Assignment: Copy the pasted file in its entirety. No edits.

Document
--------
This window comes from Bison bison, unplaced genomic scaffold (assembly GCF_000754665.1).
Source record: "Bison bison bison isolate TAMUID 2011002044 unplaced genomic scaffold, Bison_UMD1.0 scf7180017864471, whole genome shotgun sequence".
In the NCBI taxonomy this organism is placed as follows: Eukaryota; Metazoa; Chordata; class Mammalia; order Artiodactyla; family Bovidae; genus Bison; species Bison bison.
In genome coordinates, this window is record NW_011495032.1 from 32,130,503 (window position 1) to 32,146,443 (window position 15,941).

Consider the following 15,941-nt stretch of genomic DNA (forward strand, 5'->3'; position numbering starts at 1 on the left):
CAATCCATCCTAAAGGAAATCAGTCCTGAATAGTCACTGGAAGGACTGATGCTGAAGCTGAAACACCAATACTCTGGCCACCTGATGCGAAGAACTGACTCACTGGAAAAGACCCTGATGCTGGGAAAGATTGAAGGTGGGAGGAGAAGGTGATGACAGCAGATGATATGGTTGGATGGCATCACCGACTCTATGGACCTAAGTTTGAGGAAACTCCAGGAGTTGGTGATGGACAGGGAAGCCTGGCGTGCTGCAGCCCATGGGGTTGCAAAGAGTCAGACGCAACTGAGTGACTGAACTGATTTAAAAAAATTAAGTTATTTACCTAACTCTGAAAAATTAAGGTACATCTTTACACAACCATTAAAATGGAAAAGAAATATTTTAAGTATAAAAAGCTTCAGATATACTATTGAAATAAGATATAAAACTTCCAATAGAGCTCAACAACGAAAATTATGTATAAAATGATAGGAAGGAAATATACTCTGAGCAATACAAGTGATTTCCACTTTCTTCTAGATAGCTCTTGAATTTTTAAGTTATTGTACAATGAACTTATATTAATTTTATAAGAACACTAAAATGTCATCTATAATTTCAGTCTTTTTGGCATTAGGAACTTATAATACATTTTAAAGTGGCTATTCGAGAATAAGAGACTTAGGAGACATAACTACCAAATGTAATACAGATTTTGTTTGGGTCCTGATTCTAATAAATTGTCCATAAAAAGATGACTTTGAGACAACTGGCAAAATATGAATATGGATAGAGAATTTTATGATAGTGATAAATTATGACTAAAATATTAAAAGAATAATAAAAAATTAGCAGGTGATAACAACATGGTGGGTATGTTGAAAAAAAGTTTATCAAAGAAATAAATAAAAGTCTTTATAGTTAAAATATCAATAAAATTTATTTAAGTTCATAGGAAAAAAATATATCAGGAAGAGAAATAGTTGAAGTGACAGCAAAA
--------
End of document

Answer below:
This window comes from Bison bison, unplaced genomic scaffold (assembly GCF_000754665.1).
Source record: "Bison bison bison isolate TAMUID 2011002044 unplaced genomic scaffold, Bison_UMD1.0 scf7180017864471, whole genome shotgun sequence".
In the NCBI taxonomy this organism is placed as follows: Eukaryota; Metazoa; Chordata; class Mammalia; order Artiodactyla; family Bovidae; genus Bison; species Bison bison.
In genome coordinates, this window is record NW_011495032.1 from 32,130,503 (window position 1) to 32,146,443 (window position 15,941).

Consider the following 15,941-nt stretch of genomic DNA (forward strand, 5'->3'; position numbering starts at 1 on the left):
CAATCCATCCTAAAGGAAATCAGTCCTGAATAGTCACTGGAAGGACTGATGCTGAAGCTGAAACACCAATACTCTGGCCACCTGATGCGAAGAACTGACTCACTGGAAAAGACCCTGATGCTGGGAAAGATTGAAGGTGGGAGGAGAAGGTGATGACAGCAGATGATATGGTTGGATGGCATCACCGACTCTATGGACCTAAGTTTGAGGAAACTCCAGGAGTTGGTGATGGACAGGGAAGCCTGGCGTGCTGCAGCCCATGGGGTTGCAAAGAGTCAGACGCAACTGAGTGACTGAACTGATTTAAAAAAATTAAGTTATTTACCTAACTCTGAAAAATTAAGGTACATCTTTACACAACCATTAAAATGGAAAAGAAATATTTTAAGTATAAAAAGCTTCAGATATACTATTGAAATAAGATATAAAACTTCCAATAGAGCTCAACAACGAAAATTATGTATAAAATGATAGGAAGGAAATATACTCTGAGCAATACAAGTGATTTCCACTTTCTTCTAGATAGCTCTTGAATTTTTAAGTTATTGTACAATGAACTTATATTAATTTTATAAGAACACTAAAATGTCATCTATAATTTCAGTCTTTTTGGCATTAGGAACTTATAATACATTTTAAAGTGGCTATTCGAGAATAAGAGACTTAGGAGACATAACTACCAAATGTAATACAGATTTTGTTTGGGTCCTGATTCTAATAAATTGTCCATAAAAAGATGACTTTGAGACAACTGGCAAAATATGAATATGGATAGAGAATTTTATGATAGTGATAAATTATGACTAAAATATTAAAAGAATAATAAAAAATTAGCAGGTGATAACAACATGGTGGGTATGTTGAAAAAAAGTTTATCAAAGAAATAAATAAAAGTCTTTATAGTTAAAATATCAATAAAATTTATTTAAGTTCATAGGAAAAAAATATATCAGGAAGAGAAATAGTTGAAGTGACAGCAAAA